Anzaldua: I learned a lot of the basic tool kit skills and competencies that made me into the professional I am today, competencies like analytic precision, communication, the need to project confidence, and the ability to lead teams and manage large, complex matters.

And I learned to be a responsive and responsible professional. It was a great training. I was there for 17 years, as a partner for the last nine.

Big Law Business: You mentioned projecting confidence. Some say the role of a GC has evolved and now requires a skill set like that of other executives, including the ability to be the face of the company. Do you agree?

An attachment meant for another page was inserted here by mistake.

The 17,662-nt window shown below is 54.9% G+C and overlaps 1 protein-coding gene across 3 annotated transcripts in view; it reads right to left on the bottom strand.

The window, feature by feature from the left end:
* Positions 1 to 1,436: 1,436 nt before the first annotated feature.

Anzaldua: I strongly agree. At MetLife, the GC is an equal partner with the rest of the C-Suite executives. A great deal of my time is spent thinking through strategic issues for the enterprise, and not merely the legal aspects of the company’s activities.

Big Law Business: Was that something you had to learn on the job, or did you feel prepared for that leaving Cleary Gottlieb?

Anzaldua: I left Cleary Gottlieb in 2007 and joined The Hartford Financial Services Group as Associate General Counsel. I evolved into that business advisory role while I was at The Hartford, principally because I had a key role to play in helping the company manage the financial crisis. I had quite a few years of experience being a strategic business advisor and thought partner from my time at The Hartford.

Big Law Business: What were the biggest lessons you learned from the financial crisis?